necessarily paying more taxes than they would if they choose to itemize.

“It does mean that what they’re
sort of mentally thinking about is, ‘What if I gave $100 more to charity?'”
Rosenberg said. “If they’re not itemizing their deductions, they’re not
changing their taxes. They get no additional tax benefit unless they itemize.”

Dunham affirmed that an increase
in the standard deduction would likely reduce the amount that people give to

“I don’t believe that the
charitable tax deduction is an incentive to give as much as it is an incentive
to give more,” Dunham said.

Lucas Swanepoel, senior director
of government affairs at Catholic Charities USA, said that with less of an
incentive, donations from individuals will likely decrease, calling it an
“unintended consequence.”

“If we were to double the
standard deduction, only about 5 percent of taxpayers would itemize,” Swanepoel
told CNS, citing a study done by Indiana University Lilly Family School of

The same study found that
reducing the top tax bracket to 35 percent and doubling the standard deduction,
as outlined in Trump’s plan, could potentially lead to a $13.1 billion
reduction in charitable giving, which Dunham also noted. The study further
estimates that this would reduce charitable giving to religious congregations
by up to 4.7 percent.

“One of the interesting things
about the Indiana University study is that it looked at secular givers and
religious givers,” Swanepoel said. “Even in religious giving, we see that there
is a change in incentive to give based on tax policy.”

A second issue that Rosenberg
raised is that of the estate tax, which Trump often refers to as the “death
tax.” Trump’s proposal would eliminate the estate tax. Under current tax law,
if the decedent leaves property to a qualifying charity, that amount is

“When people die, they can leave
assets to charity and they get a full deduction against the estate tax,”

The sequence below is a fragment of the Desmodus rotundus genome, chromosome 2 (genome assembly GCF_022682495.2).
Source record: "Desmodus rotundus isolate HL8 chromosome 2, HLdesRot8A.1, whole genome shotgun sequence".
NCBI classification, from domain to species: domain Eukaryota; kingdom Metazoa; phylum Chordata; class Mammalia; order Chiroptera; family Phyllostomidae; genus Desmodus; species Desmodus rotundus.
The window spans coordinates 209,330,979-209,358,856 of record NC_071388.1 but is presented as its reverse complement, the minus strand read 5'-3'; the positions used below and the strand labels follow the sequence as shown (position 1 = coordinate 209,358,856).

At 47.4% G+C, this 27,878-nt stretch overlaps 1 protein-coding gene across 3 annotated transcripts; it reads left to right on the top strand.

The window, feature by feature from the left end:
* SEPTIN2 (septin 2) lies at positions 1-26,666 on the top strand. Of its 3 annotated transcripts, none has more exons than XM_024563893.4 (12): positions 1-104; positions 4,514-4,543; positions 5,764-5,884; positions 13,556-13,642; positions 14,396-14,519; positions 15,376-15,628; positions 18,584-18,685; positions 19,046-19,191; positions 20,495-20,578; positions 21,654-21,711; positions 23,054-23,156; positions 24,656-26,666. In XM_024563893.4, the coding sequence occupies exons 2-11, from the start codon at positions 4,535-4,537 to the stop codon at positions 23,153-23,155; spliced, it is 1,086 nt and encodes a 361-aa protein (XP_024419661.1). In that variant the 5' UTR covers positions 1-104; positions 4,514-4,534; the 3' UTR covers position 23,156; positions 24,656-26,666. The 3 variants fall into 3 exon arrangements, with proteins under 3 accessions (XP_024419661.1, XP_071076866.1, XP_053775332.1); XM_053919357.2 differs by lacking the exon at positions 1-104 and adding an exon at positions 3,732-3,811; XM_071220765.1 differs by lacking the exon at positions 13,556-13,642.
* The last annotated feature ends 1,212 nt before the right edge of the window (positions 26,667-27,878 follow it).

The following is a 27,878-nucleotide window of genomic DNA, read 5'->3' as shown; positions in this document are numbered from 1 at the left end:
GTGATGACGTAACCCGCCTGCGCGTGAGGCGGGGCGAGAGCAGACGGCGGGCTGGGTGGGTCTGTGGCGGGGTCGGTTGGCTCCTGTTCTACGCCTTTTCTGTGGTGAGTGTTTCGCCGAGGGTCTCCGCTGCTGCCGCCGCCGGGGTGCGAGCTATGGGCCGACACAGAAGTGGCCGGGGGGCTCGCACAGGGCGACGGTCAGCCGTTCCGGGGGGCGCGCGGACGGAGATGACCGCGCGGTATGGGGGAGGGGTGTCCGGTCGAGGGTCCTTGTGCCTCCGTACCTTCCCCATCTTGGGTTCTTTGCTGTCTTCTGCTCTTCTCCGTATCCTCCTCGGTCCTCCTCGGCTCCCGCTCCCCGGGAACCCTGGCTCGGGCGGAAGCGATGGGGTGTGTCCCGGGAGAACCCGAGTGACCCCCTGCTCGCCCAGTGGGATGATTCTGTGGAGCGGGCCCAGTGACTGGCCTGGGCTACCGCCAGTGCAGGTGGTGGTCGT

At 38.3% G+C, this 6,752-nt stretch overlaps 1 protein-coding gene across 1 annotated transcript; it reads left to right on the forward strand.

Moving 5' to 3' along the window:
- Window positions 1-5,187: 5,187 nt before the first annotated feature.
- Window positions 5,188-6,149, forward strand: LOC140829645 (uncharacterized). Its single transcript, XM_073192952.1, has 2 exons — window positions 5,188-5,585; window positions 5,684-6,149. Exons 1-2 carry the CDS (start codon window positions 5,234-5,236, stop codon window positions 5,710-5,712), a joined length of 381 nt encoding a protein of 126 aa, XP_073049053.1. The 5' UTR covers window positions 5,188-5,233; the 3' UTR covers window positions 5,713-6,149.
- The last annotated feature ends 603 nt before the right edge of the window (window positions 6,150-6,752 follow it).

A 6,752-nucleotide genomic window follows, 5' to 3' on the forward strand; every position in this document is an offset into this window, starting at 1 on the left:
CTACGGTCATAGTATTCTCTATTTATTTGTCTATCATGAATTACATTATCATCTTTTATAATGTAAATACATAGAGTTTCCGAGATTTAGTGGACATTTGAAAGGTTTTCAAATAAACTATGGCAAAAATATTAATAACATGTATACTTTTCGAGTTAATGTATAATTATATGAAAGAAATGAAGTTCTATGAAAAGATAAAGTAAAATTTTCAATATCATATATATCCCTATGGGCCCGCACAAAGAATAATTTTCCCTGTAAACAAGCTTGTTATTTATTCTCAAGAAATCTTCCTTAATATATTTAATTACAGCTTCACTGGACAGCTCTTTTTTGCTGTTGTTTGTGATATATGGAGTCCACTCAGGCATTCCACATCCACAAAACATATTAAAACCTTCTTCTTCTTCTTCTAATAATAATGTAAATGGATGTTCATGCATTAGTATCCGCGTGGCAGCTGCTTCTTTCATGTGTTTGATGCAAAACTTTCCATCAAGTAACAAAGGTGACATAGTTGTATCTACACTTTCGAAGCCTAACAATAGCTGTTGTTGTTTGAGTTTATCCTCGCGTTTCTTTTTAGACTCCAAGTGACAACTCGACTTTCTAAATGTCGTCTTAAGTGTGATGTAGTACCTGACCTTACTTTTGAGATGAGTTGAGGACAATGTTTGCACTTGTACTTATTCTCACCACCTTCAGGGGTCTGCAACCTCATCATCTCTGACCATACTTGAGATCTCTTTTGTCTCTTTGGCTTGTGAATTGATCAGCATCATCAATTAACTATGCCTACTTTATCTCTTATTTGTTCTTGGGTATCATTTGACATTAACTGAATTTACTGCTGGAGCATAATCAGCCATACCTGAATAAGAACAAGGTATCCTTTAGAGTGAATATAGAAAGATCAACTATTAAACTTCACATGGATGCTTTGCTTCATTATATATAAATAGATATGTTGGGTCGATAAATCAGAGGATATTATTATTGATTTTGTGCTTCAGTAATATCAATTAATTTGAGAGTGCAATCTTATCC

Rosenberg said.

According to Giving USA, giving
by bequest accounted for 8 percent, or $30.36 billion, of all charitable giving
in 2016.

“There should be some concern
about what would happen to charitable bequests if they eliminate the estate
tax,” Rosenberg said. “That’s not to say that folks like Warren Buffett
wouldn’t leave their money to charity just because they’re not getting a

Dunham explained that while
giving by bequest accounts for about 8 percent of charitable giving, giving by
individuals accounts for about 72 percent. As such, Dunham expressed more
concern about the changes that may occur with itemized deductions under Trump’s
proposed plan.

Swanepoel highlighted other
important aspects of tax policy, such as the child tax credit and the earned
income tax credit, that are important for families and low income individuals,
explaining that charitable giving is just one dimension of charity in tax law.

“We want to foster a culture of
giving, and the tax code is one way in which we help that effort,” Swanepoel

Trump’s plan proposes to boost
the child and dependent care credit, according to a one-page document
distributed by the White House. The Trump administration released this proposal
April 26 and hopes to have a tax plan in place before Congress departs for its
August recess.